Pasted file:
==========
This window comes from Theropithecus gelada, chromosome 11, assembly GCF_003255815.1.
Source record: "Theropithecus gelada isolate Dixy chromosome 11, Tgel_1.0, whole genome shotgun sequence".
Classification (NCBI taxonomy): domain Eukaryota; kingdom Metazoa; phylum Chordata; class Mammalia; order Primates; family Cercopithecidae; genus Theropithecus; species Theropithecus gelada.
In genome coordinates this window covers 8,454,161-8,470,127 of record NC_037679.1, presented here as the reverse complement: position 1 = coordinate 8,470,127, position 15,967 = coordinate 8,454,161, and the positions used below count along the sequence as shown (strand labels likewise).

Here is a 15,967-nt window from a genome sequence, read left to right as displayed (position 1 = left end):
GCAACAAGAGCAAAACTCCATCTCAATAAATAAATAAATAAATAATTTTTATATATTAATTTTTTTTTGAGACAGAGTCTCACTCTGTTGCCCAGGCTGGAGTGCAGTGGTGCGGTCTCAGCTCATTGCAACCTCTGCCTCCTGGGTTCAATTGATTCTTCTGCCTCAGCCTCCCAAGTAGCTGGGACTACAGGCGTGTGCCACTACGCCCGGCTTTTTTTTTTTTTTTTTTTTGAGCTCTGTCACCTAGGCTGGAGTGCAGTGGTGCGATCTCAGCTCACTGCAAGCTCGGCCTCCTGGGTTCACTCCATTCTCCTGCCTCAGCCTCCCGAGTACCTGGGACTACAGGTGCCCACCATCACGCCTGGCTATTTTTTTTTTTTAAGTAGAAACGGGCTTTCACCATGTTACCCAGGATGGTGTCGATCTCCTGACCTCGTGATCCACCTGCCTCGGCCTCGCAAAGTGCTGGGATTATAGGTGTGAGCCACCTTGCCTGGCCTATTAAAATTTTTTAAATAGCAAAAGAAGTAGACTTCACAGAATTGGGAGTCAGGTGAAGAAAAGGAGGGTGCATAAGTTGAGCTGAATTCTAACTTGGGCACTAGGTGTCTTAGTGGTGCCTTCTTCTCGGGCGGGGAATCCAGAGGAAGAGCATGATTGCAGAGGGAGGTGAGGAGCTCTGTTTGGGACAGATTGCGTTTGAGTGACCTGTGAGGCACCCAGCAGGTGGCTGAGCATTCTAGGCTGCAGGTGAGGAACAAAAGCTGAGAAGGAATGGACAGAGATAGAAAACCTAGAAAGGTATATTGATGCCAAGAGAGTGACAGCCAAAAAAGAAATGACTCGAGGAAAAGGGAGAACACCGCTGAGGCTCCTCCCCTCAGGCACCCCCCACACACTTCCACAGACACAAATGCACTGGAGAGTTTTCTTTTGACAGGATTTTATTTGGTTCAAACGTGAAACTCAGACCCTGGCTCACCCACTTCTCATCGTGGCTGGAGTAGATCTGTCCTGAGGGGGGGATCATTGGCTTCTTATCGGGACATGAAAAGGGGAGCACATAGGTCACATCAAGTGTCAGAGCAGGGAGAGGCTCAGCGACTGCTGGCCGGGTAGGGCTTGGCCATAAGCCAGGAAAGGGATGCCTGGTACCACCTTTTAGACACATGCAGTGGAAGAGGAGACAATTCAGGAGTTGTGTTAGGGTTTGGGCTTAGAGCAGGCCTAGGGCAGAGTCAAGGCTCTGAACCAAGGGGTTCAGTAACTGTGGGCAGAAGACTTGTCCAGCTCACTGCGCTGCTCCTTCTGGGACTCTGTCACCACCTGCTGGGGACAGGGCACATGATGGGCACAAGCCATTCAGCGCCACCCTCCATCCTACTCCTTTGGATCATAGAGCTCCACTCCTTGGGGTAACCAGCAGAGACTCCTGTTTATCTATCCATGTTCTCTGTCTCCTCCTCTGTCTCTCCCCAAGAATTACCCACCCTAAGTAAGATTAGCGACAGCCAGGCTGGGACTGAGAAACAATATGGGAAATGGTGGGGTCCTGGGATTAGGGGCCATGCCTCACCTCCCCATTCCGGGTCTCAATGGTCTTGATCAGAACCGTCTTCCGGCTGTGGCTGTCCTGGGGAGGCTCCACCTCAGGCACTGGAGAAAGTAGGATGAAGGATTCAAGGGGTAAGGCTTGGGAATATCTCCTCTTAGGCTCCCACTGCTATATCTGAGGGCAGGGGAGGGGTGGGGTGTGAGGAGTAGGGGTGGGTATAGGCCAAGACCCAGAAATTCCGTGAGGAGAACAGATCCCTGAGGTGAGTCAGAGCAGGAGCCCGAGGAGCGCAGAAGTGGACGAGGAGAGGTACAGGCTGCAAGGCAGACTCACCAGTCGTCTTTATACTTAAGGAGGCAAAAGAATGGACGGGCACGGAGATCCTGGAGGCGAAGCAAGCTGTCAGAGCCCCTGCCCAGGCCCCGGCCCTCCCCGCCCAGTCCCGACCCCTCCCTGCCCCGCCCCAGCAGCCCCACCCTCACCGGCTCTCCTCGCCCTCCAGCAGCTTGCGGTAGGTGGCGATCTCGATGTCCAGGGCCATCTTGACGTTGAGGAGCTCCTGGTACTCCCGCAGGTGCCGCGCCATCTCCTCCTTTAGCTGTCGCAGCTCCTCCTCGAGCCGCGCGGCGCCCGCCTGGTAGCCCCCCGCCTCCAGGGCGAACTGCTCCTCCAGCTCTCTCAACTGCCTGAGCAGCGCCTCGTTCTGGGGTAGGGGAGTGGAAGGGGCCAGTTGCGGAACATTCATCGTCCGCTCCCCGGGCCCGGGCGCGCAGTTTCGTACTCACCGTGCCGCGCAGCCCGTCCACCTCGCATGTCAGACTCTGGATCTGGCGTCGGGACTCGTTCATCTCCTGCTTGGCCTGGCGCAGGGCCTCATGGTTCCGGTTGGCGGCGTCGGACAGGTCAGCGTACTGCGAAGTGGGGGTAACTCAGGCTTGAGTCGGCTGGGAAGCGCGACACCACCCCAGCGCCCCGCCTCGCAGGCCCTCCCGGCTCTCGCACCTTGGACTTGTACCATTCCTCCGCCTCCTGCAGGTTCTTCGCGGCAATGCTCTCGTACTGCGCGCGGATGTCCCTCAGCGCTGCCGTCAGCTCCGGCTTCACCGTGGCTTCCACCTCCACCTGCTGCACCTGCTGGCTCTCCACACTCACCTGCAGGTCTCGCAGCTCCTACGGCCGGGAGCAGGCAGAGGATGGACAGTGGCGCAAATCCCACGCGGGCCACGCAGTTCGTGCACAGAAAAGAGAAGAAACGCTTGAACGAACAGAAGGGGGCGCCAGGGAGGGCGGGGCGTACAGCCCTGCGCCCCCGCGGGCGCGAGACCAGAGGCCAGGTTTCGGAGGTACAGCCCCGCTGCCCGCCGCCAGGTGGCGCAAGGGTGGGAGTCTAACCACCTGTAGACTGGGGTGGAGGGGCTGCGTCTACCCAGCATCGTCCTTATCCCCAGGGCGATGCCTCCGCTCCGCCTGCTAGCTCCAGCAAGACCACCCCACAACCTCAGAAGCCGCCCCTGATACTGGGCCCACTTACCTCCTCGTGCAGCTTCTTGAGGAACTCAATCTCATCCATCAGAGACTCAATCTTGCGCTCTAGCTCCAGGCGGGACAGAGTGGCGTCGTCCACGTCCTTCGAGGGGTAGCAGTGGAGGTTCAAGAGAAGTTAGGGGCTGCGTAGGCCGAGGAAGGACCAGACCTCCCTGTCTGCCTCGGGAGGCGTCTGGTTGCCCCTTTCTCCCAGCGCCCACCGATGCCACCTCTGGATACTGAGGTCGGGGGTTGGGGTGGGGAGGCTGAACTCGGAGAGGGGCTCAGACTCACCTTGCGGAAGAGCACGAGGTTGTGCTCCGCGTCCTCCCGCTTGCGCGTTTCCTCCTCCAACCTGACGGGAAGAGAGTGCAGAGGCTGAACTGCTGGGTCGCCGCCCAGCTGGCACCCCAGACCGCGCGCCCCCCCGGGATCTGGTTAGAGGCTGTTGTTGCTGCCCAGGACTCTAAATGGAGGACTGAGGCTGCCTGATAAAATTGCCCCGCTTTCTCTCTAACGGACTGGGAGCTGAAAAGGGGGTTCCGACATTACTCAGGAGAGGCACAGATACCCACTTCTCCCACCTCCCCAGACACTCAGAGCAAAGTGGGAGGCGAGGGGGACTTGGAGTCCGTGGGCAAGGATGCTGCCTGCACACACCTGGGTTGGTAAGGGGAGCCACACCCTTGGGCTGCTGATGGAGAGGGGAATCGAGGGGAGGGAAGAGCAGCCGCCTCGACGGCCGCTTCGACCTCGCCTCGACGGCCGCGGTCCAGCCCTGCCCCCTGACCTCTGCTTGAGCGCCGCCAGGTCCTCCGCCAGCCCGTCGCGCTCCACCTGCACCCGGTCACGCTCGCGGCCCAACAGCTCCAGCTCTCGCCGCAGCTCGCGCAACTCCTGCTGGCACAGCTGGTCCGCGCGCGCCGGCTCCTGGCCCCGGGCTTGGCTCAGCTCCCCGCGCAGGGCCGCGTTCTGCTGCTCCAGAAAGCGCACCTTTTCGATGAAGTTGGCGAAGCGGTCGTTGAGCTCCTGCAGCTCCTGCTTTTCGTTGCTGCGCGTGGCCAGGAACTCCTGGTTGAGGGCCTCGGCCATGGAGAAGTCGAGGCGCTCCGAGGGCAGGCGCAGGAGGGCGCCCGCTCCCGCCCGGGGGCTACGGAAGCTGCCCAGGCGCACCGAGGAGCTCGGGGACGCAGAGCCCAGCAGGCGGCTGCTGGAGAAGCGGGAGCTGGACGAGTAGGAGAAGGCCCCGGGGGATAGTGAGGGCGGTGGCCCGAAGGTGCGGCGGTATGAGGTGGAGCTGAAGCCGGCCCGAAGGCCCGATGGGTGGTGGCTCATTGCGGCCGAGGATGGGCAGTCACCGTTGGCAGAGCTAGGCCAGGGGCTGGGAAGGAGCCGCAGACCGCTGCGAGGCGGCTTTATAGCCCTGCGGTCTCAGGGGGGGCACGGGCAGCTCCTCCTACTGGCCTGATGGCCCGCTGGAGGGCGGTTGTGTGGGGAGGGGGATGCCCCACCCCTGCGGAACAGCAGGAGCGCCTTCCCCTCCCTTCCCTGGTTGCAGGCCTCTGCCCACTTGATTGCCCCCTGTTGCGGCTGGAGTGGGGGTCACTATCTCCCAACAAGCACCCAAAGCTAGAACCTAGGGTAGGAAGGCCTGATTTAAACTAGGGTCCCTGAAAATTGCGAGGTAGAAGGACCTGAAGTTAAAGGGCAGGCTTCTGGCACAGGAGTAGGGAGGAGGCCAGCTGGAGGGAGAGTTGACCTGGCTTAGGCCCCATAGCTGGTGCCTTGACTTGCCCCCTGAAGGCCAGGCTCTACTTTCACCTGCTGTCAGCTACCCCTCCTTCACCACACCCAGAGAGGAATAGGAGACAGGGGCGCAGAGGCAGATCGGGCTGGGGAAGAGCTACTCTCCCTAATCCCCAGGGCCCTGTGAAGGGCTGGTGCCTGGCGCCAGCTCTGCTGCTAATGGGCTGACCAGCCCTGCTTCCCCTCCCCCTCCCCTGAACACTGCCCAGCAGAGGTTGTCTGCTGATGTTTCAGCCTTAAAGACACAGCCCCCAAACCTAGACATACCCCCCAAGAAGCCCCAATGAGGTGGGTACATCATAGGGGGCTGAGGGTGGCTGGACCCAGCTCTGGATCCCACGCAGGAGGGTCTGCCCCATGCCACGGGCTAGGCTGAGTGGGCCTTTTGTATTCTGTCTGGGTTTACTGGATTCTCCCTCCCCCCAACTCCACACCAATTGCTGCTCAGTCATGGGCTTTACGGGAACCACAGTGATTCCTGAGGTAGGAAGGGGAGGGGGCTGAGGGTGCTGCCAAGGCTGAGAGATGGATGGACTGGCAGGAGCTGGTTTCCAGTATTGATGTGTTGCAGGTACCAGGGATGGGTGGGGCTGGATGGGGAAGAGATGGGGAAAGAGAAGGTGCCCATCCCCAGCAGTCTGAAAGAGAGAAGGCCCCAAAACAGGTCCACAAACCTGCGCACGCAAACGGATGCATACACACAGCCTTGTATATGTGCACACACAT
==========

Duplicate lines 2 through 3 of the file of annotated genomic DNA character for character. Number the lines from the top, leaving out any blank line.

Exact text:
Source record: "Theropithecus gelada isolate Dixy chromosome 11, Tgel_1.0, whole genome shotgun sequence".
Classification (NCBI taxonomy): domain Eukaryota; kingdom Metazoa; phylum Chordata; class Mammalia; order Primates; family Cercopithecidae; genus Theropithecus; species Theropithecus gelada.